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Closing the gender gap in venture capital deserves our immediate and sustained attention

I asked investors Kathryn Minshew, Theresia Gouw, Jennifer Fonstad and Reid Hoffman about steps that companies, VCs and decision makers can take to be a part of the solution.

Bill & Melinda Gates Foundation co-chair Melinda Gates participates onstage in a panel discussion during the World Bank Group and International Monetary Fund Spring Meetings in Washington, D.C.
Melinda Gates
Chip Somodevilla / Getty

Like a lot of people who follow tech news, I’ve spent the past few weeks glued to my various screens. The wave of stories about entrenched sexism at Uber, alleged “biological differences” at Google, and rampant sexual misconduct in venture capital has left me both outraged and — though it might sound strange — a little bit optimistic.

Outraged, because women across tech are still enduring some staggeringly backward attitudes and behaviors. And yet optimistic, because while these attitudes and behaviors are nothing new, what is new is that they’re making the front page. Now, at least, we’re outraged together. And that gives me hope that this might be the moment when things begin to change.

In the spirit of organizing outrage into a force for progress, I reached out to four leaders in tech about something that I think deserves immediate and sustained attention: Closing the gender gap in venture capital.

We like to think that venture capital is driven by the power of good ideas. But by the numbers, it’s men who have the keys. Last year, female founders received about 2 percent of venture capital funding — and the numbers are moving in the wrong direction. While the average investment in companies led by men jumped 12 percent, to $10.9 million, the average investment in companies led by women dropped 26 percent, to $4.5 million. Statistics tell us that funders award women founders just a quarter of the funding they ask for. Male founders, meanwhile, are getting half.

The gender gap in VC isn’t just a gap in who is receiving funding — it’s also a gap in who’s doing the investing. One report found that only 7 percent of partners at the top 100 venture firms are women. Fewer than two in five firms had even a single female partner.

In other words, VC remains very much an old boy’s club, one that can be difficult for women to break into. Women founders are at a disadvantage when it comes to networking, and they often have less access to the informal networks that are passing on information and resources to their male colleagues.

Now, let’s be very clear: The people who are running these VC funds aren’t necessarily setting out to be exclusive or discriminatory. But even so, there is a lot of evidence that unconscious biases are impacting the way female founders are received. Consider, for example, the finding that investors tend to describe young male entrepreneurs as “promising,” and young female entrepreneurs as “inexperienced.” Or that the managing partner of one of Silicon Valley’s leading VC firms admitted that one of the things he looks for when deciding whether to invest is an entrepreneur who fits the Gates, Bezos, Andreessen or Google model — which is to say, “white male nerds who’ve dropped out of Harvard or Stanford.”

Well, with all due respect to nerdy white guys (including the one I married), I think that archetype has a lot more to do with historical inequalities than it does with innate ability.

So where do we go from here? The change we need will require bold leadership from the industry’s power brokers. Venture partners and limited partners, I’m looking at you.

We also need to encourage better measurement and data on diversity in the venture and startup ecosystem. Project Include has designed some helpful frameworks and recommendations — and funds like Reach Capital and First Round Capital are ably demonstrating what these efforts look like in action. Limited partners can help by stepping up to pilot approaches to track diversity across their own portfolios.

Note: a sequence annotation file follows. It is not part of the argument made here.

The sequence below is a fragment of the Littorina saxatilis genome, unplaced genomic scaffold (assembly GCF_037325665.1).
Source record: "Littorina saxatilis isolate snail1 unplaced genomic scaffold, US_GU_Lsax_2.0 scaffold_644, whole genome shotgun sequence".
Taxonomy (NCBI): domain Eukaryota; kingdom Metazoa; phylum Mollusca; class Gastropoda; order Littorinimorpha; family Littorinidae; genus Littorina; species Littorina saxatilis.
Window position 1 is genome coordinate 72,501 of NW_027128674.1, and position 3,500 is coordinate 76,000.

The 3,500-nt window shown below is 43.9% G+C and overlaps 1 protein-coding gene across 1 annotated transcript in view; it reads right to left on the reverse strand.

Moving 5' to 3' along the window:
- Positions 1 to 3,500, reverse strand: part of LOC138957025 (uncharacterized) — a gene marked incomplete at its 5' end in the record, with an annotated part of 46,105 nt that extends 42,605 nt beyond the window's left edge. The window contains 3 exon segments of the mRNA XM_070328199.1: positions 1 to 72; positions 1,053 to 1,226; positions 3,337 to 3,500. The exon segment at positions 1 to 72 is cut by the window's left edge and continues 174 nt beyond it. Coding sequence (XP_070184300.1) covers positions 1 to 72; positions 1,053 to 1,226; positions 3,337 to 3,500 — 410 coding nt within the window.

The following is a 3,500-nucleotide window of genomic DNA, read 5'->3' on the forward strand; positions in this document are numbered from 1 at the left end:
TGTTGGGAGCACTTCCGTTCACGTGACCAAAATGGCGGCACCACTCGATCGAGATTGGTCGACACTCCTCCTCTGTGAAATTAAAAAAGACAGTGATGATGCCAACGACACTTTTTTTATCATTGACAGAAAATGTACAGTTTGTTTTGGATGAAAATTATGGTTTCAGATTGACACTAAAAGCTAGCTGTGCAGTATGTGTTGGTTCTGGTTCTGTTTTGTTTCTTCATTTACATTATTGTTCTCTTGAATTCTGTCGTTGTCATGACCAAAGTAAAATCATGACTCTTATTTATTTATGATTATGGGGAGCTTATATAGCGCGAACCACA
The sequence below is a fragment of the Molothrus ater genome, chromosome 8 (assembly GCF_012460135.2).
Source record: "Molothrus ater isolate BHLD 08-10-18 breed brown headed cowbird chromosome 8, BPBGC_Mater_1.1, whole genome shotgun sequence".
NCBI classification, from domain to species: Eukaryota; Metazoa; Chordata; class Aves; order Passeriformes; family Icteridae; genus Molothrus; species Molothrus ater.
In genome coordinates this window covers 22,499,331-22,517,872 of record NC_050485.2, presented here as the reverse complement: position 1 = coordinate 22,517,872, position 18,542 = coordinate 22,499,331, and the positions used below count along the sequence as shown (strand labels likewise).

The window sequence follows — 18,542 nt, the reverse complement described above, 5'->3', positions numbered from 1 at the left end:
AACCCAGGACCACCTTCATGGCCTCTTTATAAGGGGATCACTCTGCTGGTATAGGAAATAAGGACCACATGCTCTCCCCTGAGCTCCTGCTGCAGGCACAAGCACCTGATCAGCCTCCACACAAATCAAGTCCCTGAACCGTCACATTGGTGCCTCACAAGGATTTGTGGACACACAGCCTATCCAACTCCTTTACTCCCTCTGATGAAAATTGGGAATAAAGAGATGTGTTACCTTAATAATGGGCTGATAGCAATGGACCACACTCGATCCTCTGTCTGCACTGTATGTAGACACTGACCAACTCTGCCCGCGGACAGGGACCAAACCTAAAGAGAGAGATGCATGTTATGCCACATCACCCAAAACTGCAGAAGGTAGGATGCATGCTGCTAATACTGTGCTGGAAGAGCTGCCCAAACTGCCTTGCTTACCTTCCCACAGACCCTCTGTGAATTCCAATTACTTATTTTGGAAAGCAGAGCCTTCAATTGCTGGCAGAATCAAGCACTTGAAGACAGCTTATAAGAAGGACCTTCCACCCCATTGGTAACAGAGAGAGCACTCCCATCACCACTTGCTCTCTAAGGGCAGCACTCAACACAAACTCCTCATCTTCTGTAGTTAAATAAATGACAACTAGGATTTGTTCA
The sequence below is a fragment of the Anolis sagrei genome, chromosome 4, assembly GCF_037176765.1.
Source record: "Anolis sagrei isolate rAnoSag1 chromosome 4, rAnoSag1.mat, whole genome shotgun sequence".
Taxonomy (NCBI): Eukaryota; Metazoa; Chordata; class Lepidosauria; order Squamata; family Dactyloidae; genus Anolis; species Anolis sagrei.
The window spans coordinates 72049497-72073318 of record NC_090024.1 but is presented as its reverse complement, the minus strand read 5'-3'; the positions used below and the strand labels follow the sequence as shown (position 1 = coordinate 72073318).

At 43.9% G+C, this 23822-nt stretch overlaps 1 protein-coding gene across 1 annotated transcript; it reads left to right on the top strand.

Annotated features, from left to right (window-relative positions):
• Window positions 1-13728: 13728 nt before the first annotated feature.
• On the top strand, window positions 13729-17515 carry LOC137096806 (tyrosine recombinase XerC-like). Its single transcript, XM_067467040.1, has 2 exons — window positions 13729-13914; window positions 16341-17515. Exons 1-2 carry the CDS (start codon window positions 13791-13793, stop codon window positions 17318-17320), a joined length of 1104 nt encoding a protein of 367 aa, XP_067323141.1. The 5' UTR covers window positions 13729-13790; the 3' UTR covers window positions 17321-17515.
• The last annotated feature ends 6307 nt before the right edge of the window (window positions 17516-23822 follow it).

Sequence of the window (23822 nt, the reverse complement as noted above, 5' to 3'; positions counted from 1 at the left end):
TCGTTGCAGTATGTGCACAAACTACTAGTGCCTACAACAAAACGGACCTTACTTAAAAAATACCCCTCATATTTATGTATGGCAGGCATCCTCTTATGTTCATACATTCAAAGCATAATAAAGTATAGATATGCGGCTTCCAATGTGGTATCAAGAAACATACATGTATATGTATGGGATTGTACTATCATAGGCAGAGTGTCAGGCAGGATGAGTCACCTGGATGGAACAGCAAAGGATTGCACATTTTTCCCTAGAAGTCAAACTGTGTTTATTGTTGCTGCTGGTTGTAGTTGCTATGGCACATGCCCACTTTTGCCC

Most importantly, we need more funding for women-led VC funds and early-stage companies. I’m putting my money where my mouth is on this one. Earlier this year, I began looking to make returns-focused investments in women-led VC funds. Not because it’s a nice thing to do, but because there are smart investments to be made and big returns to be had. I hope that other investors will follow suit.

I asked Kathryn Minshew, Theresia Gouw, Jennifer Fonstad and Reid Hoffman about other steps that companies, VCs and decision makers can take to be a part of the solution. Here’s what they suggest.

Kathryn Minshew, founder and CEO, The Muse

Kathryn Minshew
The Muse

I’m glad we’re talking about this issue, but we can’t just focus on the headline-grabbing stories. A true commitment to equal opportunity in tech involves addressing the more subtle forms of discrimination: The cumulative impact of the minimizing, patronizing or ignoring that many women and other minorities experience daily. As I wrote to an investor recently, if I could choose between erasing my three worst investor sexual harassment interactions or reducing by 50 percent the number of people who assumed I am worthless to speak to because I'm female, I'd take the latter in a heartbeat. Not that anyone should have to choose.

A few of the solutions I’ve found valuable:

At the VC level, funds should commit to treating harassment and discrimination against female founders with the same legal protections as harassment and discrimination against employees. Commit to a clear code of conduct, share it openly with your team and portfolio, and outline how people can report incidents and how you’ll handle violations. Don’t make one-off decisions, which will increase the temptation to overlook poor conduct by high performers. In addition, I support the work being done to create a central reporting function in the industry, so that someone who has been sexually harassed has another option besides reporting it to a colleague (and potentially close friend) of that individual.

For companies, it’s key to take a look at your hiring practices. Insist on seeing a diverse slate of candidates, particularly for senior or specialized roles. If you’re working with a search firm, specify it in the contract. In the meantime, put all of your interviewers through unconscious bias training (and make sure there’s diversity among that group, too). If your company screens for “culture fit,” look closely at how that operates: Is it thoughtfully assessed based on company values, or has it become an excuse for people to prefer those “like them”? Anything involving “I would get a beer with this person” is a sign that unconscious bias is alive and well. There are a number of organizations, such as Project Include, that have a tremendous number of resources for companies looking to be better.

Theresia Gouw and Jennifer Fonstad, founding partners, Aspect Ventures

Theresia Gouw
Aspect Ventures
Jennifer Fonstad
Aspect Ventures

To Increase diversity in tech: Invest, measure, iterate.